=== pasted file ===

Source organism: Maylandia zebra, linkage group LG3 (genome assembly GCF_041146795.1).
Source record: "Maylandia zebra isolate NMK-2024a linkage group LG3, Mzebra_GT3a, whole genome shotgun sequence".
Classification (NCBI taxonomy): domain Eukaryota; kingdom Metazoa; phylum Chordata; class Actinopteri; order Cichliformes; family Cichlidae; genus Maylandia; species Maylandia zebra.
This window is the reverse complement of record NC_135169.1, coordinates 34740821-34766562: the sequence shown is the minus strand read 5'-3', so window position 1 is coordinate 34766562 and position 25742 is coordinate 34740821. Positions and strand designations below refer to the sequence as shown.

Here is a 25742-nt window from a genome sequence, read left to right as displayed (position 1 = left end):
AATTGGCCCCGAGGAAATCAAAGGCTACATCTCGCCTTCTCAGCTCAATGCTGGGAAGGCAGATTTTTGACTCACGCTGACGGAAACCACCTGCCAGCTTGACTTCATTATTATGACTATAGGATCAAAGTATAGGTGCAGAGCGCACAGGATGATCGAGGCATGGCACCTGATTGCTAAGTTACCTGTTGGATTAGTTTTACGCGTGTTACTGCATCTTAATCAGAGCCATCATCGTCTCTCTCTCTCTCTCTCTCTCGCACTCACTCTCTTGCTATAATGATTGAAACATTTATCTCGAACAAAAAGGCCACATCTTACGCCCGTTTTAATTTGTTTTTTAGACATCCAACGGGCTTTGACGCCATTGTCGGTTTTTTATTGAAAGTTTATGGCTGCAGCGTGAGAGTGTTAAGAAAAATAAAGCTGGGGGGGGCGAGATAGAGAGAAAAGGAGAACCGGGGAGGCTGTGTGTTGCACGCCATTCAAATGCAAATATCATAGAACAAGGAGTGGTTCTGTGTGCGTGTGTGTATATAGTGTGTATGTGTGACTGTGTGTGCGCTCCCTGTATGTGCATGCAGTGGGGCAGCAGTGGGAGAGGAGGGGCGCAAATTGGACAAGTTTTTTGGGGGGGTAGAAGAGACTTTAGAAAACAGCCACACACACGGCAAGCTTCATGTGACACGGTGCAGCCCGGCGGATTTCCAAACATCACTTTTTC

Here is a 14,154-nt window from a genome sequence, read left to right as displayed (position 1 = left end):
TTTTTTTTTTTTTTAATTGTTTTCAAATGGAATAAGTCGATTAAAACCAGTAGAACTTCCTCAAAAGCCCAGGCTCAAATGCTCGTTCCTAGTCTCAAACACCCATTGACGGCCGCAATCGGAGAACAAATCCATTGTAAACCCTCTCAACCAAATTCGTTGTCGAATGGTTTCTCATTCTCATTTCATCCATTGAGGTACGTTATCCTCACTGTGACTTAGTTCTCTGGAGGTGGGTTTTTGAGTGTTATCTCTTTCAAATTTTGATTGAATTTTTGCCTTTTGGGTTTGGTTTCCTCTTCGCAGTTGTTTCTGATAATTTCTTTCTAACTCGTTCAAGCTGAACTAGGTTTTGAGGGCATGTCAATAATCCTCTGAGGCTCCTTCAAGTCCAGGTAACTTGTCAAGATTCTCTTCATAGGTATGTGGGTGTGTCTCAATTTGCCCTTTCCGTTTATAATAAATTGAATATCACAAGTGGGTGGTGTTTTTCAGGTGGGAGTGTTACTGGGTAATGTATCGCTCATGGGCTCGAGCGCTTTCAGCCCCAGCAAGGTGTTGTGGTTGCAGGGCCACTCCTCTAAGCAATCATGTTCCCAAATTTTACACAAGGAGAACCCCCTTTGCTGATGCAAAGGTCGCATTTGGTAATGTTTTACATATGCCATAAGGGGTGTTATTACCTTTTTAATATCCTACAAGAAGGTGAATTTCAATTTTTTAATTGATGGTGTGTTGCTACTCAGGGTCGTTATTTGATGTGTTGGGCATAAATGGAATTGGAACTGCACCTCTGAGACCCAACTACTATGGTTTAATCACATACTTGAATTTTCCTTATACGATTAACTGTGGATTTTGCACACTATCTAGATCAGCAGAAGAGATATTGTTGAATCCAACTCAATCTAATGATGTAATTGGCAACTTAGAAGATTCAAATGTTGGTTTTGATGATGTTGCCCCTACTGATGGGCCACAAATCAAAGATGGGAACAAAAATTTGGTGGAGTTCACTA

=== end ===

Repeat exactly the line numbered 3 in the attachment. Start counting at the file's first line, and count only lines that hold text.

Classification (NCBI taxonomy): domain Eukaryota; kingdom Metazoa; phylum Chordata; class Actinopteri; order Cichliformes; family Cichlidae; genus Maylandia; species Maylandia zebra.